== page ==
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DMA 7-22 Sports


September 15, 2009 2:11 PM

LifeLock the Top Team in WNBA

When Diana Taurasi and Cappie Pondexter go against San Antonio in an opening round WNBA playoff game Thursday, you won't see "Phoenix" or "Mercury" on their uniform jersey tops, except for the small team logo. Instead, you'll see "LifeLock."

Going into the playoffs, the Mercury and stars Taurasi and Pondexter are entering as the team to beat. The pair are the league's top two scorers, leading the club to the WNBA's best regular season record at 23-11. As the games tip off on ESPN2 -- the Washington Mystics made it and will host Indiana Thursday night at 7 -- the playoffs again will give the WNBA a much needed boost of television exposure after playing its regular during idle summer months.

Since June, Mercury uniforms have been adorned with the LifeLock name, a Tempe, AZ identity theft prevention company. The Mercury are even selling the jerseys that way at the WNBA online store, part of a multi-year marketing partnership with LifeLock. To boot, when existing jerseys with the Mercury name on the front are sold out, only those LifeLock ones will be available.

No other American sports team has gone so far as to actually place the name of a sponsor on its uniform instead of the team name.

Agreed, in an age where sponsorships provide key operating revenue to sports franchises, no league needs the money more than the WNBA. And today they name stadiums after companies, such as M&T Bank Stadium in Baltimore and the Washington Redskins' FedEx Field. The Wizards in the NBA and the Mystics, of course, play at DC's Verizon Center. Look at the sponsors plastered on the racing attire of NASCAR drivers.

But on the jersey of an American professional sports team? Call it old-fashioned, but such is hard to fathom for some sports fans. The Mercury-LifeLock deal gives all WNBA season ticket holders a one-year complimentary membership valued at $110, among other benefits. Is that a win-win?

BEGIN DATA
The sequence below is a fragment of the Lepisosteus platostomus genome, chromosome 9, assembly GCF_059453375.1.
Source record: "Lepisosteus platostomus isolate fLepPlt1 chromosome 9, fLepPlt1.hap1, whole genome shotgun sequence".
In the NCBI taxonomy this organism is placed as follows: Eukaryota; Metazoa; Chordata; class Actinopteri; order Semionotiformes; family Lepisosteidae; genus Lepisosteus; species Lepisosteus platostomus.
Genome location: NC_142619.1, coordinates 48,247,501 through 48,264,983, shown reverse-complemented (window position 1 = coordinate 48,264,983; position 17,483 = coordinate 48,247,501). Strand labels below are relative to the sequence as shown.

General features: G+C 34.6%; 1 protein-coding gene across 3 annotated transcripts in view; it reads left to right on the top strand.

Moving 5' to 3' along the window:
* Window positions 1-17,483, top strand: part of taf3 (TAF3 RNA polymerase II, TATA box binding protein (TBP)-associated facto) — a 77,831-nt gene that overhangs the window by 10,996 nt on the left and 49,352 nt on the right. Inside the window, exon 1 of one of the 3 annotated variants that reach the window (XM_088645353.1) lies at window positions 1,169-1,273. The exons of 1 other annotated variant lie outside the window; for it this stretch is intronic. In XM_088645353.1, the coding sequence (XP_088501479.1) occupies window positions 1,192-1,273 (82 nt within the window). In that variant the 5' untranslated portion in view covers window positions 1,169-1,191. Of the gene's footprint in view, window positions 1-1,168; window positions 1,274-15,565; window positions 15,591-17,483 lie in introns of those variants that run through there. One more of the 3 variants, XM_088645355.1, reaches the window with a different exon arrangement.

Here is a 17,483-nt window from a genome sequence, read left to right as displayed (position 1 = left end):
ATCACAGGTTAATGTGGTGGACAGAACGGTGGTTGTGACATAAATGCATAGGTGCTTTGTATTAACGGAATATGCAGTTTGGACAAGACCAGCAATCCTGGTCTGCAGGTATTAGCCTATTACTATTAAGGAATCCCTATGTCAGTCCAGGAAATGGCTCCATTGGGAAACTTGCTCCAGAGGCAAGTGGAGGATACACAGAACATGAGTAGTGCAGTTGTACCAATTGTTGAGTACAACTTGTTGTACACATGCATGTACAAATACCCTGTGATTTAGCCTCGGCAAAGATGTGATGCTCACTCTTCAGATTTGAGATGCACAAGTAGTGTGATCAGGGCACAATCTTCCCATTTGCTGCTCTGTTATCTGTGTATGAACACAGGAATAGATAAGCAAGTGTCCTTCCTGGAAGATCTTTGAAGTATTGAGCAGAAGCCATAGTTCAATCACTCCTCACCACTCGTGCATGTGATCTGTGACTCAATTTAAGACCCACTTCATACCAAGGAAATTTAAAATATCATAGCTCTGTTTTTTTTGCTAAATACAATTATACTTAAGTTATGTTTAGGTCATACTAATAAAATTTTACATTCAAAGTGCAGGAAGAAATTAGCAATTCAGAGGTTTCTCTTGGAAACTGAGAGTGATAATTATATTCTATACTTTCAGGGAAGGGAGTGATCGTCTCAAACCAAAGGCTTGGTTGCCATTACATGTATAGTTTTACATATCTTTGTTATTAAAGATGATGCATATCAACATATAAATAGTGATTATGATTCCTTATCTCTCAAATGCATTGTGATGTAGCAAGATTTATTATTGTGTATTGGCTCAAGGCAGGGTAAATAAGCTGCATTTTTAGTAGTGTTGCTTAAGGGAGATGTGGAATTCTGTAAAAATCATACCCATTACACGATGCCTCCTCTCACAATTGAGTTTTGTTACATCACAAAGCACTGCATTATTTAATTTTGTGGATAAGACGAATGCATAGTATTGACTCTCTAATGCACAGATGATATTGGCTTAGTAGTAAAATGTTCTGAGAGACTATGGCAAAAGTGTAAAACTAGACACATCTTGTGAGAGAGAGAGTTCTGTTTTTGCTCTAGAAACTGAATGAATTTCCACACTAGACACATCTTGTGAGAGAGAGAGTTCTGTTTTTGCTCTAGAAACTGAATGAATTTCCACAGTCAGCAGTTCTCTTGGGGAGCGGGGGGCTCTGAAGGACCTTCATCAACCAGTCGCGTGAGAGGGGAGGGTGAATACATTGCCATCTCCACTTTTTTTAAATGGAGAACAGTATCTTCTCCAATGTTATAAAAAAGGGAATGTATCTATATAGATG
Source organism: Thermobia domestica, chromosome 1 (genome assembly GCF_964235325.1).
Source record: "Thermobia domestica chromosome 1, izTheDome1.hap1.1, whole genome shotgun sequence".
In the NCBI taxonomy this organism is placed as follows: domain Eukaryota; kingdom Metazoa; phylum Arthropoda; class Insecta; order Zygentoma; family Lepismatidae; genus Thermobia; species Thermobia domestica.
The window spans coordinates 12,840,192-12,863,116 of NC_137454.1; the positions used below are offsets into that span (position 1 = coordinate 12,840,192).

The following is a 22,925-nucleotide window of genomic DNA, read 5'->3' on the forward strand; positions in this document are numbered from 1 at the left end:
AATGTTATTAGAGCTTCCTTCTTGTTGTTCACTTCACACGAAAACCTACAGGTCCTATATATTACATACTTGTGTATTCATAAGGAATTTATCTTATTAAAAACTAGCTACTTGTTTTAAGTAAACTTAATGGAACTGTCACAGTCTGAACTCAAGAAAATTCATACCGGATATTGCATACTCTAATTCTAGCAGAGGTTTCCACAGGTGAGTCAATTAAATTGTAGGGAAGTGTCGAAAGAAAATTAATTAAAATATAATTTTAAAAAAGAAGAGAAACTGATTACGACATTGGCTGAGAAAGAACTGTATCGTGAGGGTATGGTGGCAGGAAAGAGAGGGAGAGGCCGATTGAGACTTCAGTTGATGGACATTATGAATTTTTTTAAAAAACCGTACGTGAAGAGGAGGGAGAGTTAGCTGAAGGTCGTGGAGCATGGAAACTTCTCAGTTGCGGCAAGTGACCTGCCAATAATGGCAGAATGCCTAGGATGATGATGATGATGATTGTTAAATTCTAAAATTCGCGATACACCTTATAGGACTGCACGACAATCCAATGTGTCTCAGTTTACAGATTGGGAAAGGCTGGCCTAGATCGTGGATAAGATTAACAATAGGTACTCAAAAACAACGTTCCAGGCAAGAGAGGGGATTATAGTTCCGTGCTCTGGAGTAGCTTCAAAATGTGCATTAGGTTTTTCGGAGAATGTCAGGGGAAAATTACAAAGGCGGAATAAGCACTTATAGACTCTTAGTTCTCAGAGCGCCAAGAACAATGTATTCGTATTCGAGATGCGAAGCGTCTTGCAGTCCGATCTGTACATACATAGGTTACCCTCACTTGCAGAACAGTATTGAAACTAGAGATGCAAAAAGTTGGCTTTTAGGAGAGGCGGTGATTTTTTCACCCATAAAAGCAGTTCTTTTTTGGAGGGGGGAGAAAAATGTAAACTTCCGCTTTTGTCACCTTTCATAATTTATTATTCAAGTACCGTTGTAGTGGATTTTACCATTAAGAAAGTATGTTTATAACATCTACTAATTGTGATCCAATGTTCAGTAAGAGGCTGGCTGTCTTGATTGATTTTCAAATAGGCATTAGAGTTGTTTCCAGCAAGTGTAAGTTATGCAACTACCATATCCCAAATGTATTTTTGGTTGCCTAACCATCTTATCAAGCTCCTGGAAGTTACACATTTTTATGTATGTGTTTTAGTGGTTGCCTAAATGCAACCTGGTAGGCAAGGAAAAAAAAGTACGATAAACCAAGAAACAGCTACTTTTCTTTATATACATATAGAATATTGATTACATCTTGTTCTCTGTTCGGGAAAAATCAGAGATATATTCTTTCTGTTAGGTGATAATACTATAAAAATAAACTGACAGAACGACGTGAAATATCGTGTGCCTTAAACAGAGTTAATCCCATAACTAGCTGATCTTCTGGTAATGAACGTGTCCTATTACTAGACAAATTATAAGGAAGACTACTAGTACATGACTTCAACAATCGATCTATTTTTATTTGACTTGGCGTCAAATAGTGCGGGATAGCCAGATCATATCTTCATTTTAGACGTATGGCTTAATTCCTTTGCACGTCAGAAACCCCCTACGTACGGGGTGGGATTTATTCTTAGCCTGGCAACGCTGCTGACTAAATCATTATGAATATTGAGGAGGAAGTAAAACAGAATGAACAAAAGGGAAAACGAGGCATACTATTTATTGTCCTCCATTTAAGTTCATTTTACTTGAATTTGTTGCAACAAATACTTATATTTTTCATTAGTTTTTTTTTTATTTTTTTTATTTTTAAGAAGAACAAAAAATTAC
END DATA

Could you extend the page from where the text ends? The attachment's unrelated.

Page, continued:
NBA Commissioner David Stern praised the deal as "groundbreaking" for the cash-strapped WNBA, signaling we can see others. But would Stern allow LeBron James and Shaquille O'Neal to wear "Campbell's Soup Cavaliers" jerseys?

Why not go ahead and put the "Comfort Inn Cowboys" on the front of Tony Romo's America's Team jersey. Shucks, before Oprah Winfrey became a billionaire, she worked in television in the Baltimore media market. She has as much cash as some major corporations. How about the "Oprah Orioles." Why not the "Radio Shack Redskins"?

In justifying the deal, Mercury officials noted that European sports clubs regularly put the names of sponsors on uniforms. (Weak argument. This is America.) It is one thing to put a sponsor's name, logo or likeness on banners, courtside chairs, warm ups or gym bags, but it seems a stretch for the jersey top worn during competition. The uniform should be sacrosanct.

Sports still is supposed to be about the purity of the competition. Professional sports, too. Isn't that why Pete Rose is banned from the Hall of Fame and Shoeless Joe Jackson is one of sports' most infamous figures?

How about some what ifs? If a sponsor has a bad financial quarter, would the sponsor try to influence the competition on the court for "corporate reasons"? And what lengths would a money-hungry franchise go to to keep the sponsor's name on the jersey?

Go LifeLock!
Photo: Diana Taurasi Life-Lock jersey, http://store.nba.com

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